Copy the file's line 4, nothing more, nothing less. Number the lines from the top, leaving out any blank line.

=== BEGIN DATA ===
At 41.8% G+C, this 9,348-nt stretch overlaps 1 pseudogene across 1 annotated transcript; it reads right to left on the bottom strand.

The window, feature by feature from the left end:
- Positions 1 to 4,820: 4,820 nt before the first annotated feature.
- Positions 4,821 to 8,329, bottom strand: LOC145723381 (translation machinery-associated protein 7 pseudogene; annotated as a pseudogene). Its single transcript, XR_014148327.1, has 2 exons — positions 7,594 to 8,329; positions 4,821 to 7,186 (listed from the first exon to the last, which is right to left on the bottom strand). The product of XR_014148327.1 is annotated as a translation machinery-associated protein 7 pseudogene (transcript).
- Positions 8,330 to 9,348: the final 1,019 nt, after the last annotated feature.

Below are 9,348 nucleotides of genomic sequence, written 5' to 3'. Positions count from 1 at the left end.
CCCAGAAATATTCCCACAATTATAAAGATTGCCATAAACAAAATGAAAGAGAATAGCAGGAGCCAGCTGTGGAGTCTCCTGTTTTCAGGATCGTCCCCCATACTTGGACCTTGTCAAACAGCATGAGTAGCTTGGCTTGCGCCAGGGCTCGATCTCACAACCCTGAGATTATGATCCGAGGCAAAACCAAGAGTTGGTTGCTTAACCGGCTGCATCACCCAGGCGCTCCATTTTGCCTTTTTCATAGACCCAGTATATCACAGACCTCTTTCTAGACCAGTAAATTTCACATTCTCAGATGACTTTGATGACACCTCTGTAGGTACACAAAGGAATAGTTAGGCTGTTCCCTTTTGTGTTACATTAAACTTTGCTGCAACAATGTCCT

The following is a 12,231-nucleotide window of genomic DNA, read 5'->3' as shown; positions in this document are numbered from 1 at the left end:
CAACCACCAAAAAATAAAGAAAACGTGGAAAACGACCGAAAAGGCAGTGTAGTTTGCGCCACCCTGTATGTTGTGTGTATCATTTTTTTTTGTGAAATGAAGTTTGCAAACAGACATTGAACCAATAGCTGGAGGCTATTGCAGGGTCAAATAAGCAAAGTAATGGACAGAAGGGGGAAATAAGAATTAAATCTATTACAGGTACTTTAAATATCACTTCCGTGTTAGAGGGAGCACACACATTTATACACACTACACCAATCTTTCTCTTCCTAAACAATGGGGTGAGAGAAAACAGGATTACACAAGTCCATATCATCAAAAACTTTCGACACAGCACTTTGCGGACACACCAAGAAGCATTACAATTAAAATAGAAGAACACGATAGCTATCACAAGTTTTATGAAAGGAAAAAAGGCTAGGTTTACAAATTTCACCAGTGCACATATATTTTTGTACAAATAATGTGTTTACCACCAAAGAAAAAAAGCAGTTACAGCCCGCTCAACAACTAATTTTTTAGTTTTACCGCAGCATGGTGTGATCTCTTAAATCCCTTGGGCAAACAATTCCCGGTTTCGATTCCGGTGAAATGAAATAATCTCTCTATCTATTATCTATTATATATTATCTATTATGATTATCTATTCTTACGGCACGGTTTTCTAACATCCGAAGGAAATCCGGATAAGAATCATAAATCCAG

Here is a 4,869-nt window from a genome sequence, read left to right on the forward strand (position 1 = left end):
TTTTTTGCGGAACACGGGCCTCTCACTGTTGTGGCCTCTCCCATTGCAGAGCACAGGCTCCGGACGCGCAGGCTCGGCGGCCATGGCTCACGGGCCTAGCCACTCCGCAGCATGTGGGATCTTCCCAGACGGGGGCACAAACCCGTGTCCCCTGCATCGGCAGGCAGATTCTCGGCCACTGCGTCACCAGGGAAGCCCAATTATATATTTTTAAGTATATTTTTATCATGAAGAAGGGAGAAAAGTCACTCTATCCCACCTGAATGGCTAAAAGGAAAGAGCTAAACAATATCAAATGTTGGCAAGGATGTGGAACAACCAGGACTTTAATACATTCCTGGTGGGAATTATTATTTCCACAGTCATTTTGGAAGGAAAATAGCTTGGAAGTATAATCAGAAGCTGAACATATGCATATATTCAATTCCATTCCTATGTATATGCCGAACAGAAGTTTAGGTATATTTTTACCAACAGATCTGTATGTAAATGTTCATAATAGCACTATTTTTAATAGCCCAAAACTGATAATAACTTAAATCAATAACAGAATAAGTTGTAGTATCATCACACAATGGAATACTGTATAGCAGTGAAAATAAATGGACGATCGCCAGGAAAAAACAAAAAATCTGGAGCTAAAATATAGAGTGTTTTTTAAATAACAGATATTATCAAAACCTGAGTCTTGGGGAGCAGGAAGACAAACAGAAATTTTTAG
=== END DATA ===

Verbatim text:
- Positions 4,821 to 8,329, bottom strand: LOC145723381 (translation machinery-associated protein 7 pseudogene; annotated as a pseudogene). Its single transcript, XR_014148327.1, has 2 exons — positions 7,594 to 8,329; positions 4,821 to 7,186 (listed from the first exon to the last, which is right to left on the bottom strand). The product of XR_014148327.1 is annotated as a translation machinery-associated protein 7 pseudogene (transcript).